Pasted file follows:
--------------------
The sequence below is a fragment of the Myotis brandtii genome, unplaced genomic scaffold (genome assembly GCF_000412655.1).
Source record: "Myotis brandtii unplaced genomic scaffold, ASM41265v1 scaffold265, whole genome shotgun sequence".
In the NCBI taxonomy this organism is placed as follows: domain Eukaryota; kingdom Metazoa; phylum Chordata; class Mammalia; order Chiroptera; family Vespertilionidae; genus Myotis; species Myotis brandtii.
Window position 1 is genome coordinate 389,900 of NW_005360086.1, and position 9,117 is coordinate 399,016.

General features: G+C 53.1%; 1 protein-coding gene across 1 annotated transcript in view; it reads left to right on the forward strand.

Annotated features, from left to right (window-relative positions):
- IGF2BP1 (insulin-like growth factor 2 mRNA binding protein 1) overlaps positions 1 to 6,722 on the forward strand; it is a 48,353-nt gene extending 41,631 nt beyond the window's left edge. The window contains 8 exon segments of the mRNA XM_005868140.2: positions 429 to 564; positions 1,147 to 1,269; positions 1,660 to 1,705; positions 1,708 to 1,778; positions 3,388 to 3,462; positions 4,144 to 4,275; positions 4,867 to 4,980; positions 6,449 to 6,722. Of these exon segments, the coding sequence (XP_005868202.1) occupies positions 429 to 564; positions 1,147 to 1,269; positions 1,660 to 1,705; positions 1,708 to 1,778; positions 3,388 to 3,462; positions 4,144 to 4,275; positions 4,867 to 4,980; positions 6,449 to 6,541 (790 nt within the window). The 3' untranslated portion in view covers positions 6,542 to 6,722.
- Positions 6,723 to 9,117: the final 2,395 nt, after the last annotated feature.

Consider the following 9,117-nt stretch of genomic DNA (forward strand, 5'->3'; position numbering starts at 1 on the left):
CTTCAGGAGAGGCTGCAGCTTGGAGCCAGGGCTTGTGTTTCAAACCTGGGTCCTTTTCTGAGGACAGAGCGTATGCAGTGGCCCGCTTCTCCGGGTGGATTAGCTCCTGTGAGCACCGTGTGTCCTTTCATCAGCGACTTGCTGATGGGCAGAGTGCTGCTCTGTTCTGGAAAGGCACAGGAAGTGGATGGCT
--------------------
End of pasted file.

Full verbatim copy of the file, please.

The sequence below is a fragment of the Myotis brandtii genome, unplaced genomic scaffold (genome assembly GCF_000412655.1).
Source record: "Myotis brandtii unplaced genomic scaffold, ASM41265v1 scaffold265, whole genome shotgun sequence".
In the NCBI taxonomy this organism is placed as follows: domain Eukaryota; kingdom Metazoa; phylum Chordata; class Mammalia; order Chiroptera; family Vespertilionidae; genus Myotis; species Myotis brandtii.
Window position 1 is genome coordinate 389,900 of NW_005360086.1, and position 9,117 is coordinate 399,016.

General features: G+C 53.1%; 1 protein-coding gene across 1 annotated transcript in view; it reads left to right on the forward strand.

Annotated features, from left to right (window-relative positions):
- IGF2BP1 (insulin-like growth factor 2 mRNA binding protein 1) overlaps positions 1 to 6,722 on the forward strand; it is a 48,353-nt gene extending 41,631 nt beyond the window's left edge. The window contains 8 exon segments of the mRNA XM_005868140.2: positions 429 to 564; positions 1,147 to 1,269; positions 1,660 to 1,705; positions 1,708 to 1,778; positions 3,388 to 3,462; positions 4,144 to 4,275; positions 4,867 to 4,980; positions 6,449 to 6,722. Of these exon segments, the coding sequence (XP_005868202.1) occupies positions 429 to 564; positions 1,147 to 1,269; positions 1,660 to 1,705; positions 1,708 to 1,778; positions 3,388 to 3,462; positions 4,144 to 4,275; positions 4,867 to 4,980; positions 6,449 to 6,541 (790 nt within the window). The 3' untranslated portion in view covers positions 6,542 to 6,722.
- Positions 6,723 to 9,117: the final 2,395 nt, after the last annotated feature.

Consider the following 9,117-nt stretch of genomic DNA (forward strand, 5'->3'; position numbering starts at 1 on the left):
CTTCAGGAGAGGCTGCAGCTTGGAGCCAGGGCTTGTGTTTCAAACCTGGGTCCTTTTCTGAGGACAGAGCGTATGCAGTGGCCCGCTTCTCCGGGTGGATTAGCTCCTGTGAGCACCGTGTGTCCTTTCATCAGCGACTTGCTGATGGGCAGAGTGCTGCTCTGTTCTGGAAAGGCACAGGAAGTGGATGGCT